By Sam Piha
We know that when asked, older youth say they are most interested in acquiring the skills needed to get a job. Also, we know that as youth program leaders, it is our job to help prepare young people for success in adulthood, which includes creating opportunities to explore careers and gather work-based skills. Afterschool, sometimes referred to as Expanded Learning (ExL), is well positioned to help older youth to acquire these skills.
In preparation of this webinar, we asked Bill a few questions on the importance of youth workforce development in afterschool programs, and his responses are below.
Q: What do you mean by workforce preparation?
A: Preparing older youth for the workforce is giving students both the skill building instruction, practice and experience to prepared them for the employment process, and then provide additional specific preparation previous to an actual workplace environment to provide a truly beneficial experience and real context for working. Starting to expose and prepare older youth to serve in afterschool or expanded learning (ExL) elementary programs can be a significant help to developing and finding potential quality staff, thereby creating your own ExL program staffing pipeline.
Q: What do we hear from the business community in regard to preparing youth for the workforce?
A: Businesses and corporations are looking for a diverse workforce of young employees that can assimilate into the workplace smoothly, quickly, and carry themselves in a professional manner. Being able to thrive in a team environment and/or on team projects is also a highly sought ability. They are also looking more now at what an employee can actually do, rather than what level of education they have attained. Then once employed, advancing in the workplace also has far more to do with an employee’s “people-skills” than the volume of work completed. In addition, Community Colleges are considering giving credits for employment completed in general. Resumes are very important in demonstrating what skills potential employees possess, and ExL employment provides an opportunity to acquire a vast number of skills and competencies.
Q: Why is preparing youth for work and career success important for young people from low-income neighborhoods? Is there an issue of equity that we should seek to address?
A: Preparing young people from low-income neighborhoods is absolutely critical for their success in both education and the workforce. Results from a Gallup Poll showed that 65% of underserved and youth of color will take their educational and career advice from someone in the workplace, over their parent, teacher, or counselor combined. Thus, it is incredibly clear that preparing and placing our underserved and youth of color in the workforce is a MUST.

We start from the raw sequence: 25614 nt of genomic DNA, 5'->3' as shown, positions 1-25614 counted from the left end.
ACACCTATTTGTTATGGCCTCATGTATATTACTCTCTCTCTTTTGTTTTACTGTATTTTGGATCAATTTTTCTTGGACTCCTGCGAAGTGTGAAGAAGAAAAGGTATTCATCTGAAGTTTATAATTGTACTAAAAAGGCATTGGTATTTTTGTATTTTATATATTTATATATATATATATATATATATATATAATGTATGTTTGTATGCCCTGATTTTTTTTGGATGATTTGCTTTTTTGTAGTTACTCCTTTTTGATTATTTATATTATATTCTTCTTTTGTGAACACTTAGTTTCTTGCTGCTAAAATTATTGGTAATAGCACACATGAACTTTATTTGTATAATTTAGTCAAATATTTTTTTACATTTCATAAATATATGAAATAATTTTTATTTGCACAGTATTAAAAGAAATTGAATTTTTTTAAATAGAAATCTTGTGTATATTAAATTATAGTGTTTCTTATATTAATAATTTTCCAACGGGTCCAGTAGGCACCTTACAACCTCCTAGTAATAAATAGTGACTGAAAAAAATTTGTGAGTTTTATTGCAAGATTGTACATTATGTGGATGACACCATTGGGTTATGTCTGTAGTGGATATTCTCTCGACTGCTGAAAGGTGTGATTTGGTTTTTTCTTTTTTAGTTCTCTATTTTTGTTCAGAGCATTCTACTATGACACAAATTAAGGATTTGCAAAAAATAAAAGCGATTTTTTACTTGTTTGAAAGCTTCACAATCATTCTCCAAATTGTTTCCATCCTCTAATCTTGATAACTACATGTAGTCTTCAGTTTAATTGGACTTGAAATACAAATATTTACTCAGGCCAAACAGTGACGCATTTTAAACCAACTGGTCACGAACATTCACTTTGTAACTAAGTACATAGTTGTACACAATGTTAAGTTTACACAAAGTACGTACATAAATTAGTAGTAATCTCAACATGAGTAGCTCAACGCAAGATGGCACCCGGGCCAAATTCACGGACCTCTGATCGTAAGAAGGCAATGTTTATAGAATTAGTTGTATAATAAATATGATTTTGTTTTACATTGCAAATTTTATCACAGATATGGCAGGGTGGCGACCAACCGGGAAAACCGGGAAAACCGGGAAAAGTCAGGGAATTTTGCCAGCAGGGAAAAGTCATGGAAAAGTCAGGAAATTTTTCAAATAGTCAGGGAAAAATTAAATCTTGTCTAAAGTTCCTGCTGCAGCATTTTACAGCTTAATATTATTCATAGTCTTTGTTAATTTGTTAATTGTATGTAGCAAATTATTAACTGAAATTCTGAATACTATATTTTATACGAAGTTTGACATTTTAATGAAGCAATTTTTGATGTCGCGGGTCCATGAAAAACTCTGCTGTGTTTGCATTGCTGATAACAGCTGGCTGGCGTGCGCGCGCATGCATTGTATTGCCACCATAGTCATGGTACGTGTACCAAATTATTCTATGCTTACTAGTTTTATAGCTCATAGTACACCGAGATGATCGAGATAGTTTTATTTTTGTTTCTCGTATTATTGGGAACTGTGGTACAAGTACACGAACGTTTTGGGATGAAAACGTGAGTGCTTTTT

Our ExL youth participants are the diversified workforce we are looking for in our ExL programs. Having students serving in elementary ExL programs, can also be a start towards an education pathway, which should then help provide the diversified Exl workforce and potentially continuing on to the diversified teaching workforce desired.
I would tell the other afterschool programs that it is an excellent idea to bring student youth workers to their program because it is giving them a chance to succeed in life, and they won't be just in the streets doing nothing. Instead, they will be in the programs learning about new experiences and how to be better in the future.” – HS youth, Richmond Village Beacon Center, SF, Ca
Q: Is this an appropriate concept for elementary, middle and/or high school?
A: This is most appropriate for high school students, as they are old enough to get a work-permit from their school district. Employing high school youth in elementary school ExL programs does have a positive effect on those programs. Also, older youth students serving in our elementary school ExL programs do not require a Work-Permit, so the opportunity is open for ALL high school students. (We do avoid high school students working with middle school students to avoid potential over-identification issues.)
Bill Fennessy is a Program Specialist for Workforce Initiatives at the California AfterSchool Network (CAN). Bill was part of the first round of ASSETs (After School Safety and Enrichment for Teens) programs funding. He subsequently joined Think Together as their first Director of High School Programs and continued this role later at A World Fit for Kids, before joining CAN.
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